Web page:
Financial markets forecasts revisited: are they rational, herding or bold?
We test whether professional forecasters forecast rationally or behaviorally using a unique database, QSS Database, which is the monthly panel of forecasts on Japanese stock prices and bond yields. The estimation results show that (i) professional forecasts are behavioral, namely, significantly influenced by past forecasts, (ii) there exists a stock-bond dissonance: while forecasting behavior in the stock market seems to be herding, that in the bond market seems to be bold in the sense that their current forecasts tend to be negatively related to past forecasts, and (iii) the dissonance is due, at least partially, to the individual forecasters' behavior that is influenced by their own past forecasts rather than others. Even in the same country, forecasting behavior is quite different by market.
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- Park, A. & Sabourian, H., 2009.
"Herding and Contrarian Behaviour in Financial Markets,"
Cambridge Working Papers in Economics
0939, Faculty of Economics, University of Cambridge.
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- Chamley,Christophe P., 2004. "Rational Herds," Cambridge Books, Cambridge University Press, number 9780521824019, June.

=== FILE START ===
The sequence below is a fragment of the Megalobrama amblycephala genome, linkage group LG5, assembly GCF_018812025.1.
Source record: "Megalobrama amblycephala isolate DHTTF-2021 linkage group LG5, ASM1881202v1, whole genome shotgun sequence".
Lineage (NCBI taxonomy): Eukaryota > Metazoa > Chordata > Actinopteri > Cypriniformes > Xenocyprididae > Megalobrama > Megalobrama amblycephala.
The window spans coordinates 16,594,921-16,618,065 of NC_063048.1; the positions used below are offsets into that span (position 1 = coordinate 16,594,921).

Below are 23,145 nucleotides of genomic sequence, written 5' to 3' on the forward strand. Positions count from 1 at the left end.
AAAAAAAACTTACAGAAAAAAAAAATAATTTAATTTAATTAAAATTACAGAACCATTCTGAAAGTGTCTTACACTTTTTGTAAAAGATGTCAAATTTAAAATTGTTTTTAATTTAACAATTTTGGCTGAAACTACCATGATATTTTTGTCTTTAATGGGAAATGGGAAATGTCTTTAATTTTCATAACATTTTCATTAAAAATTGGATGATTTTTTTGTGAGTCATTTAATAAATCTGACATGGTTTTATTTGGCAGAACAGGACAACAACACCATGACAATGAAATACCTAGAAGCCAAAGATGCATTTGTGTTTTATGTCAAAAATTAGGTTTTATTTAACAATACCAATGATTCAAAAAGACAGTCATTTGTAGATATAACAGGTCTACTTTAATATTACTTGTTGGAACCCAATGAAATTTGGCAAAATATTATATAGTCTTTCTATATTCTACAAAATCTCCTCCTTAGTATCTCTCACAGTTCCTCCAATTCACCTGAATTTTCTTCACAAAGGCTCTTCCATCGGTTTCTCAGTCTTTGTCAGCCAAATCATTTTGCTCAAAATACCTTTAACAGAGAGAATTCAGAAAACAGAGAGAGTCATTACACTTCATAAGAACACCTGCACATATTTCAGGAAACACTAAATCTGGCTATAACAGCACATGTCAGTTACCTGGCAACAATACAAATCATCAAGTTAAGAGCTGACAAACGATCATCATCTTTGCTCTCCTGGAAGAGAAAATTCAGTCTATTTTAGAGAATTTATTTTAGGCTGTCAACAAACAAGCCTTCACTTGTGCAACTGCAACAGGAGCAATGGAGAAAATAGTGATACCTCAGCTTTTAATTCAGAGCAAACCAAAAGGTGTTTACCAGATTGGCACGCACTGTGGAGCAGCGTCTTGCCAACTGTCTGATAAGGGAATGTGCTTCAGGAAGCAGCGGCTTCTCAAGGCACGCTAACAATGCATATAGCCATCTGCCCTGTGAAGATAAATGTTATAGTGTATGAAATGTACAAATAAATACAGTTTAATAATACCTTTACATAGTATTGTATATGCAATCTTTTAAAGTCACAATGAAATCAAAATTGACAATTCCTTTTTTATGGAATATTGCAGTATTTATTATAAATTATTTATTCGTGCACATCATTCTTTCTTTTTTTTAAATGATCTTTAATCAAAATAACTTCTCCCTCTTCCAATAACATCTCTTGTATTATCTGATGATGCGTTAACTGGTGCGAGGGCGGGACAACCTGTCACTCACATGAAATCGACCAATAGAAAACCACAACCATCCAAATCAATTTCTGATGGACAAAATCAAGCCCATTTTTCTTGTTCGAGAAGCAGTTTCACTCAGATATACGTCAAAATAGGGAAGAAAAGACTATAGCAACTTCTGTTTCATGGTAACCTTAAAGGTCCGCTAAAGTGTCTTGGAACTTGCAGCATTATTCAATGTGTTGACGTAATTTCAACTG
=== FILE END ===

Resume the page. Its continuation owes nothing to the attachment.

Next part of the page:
- Alan Beggs & Kathryn Graddy, 2009. "Anchoring Effects: Evidence from Art Auctions," American Economic Review, American Economic Association, vol. 99(3), pages 1027-39, June.
- Hibiki Ichiue & Tomonori Yuyama, 2009. "Using Survey Data to Correct the Bias in Policy Expectations Extracted from Fed Funds Futures," Journal of Money, Credit and Banking, Blackwell Publishing, vol. 41(8), pages 1631-1647, December.
- Chamley,Christophe P., 2004. "Rational Herds," Cambridge Books, Cambridge University Press, number 9780521530927, June.
- Harrison Hong & Jeffrey D. Kubik & Amit Solomon, 2000. "Security Analysts' Career Concerns and Herding of Earnings Forecasts," RAND Journal of Economics, The RAND Corporation, vol. 31(1), pages 121-144, Spring.
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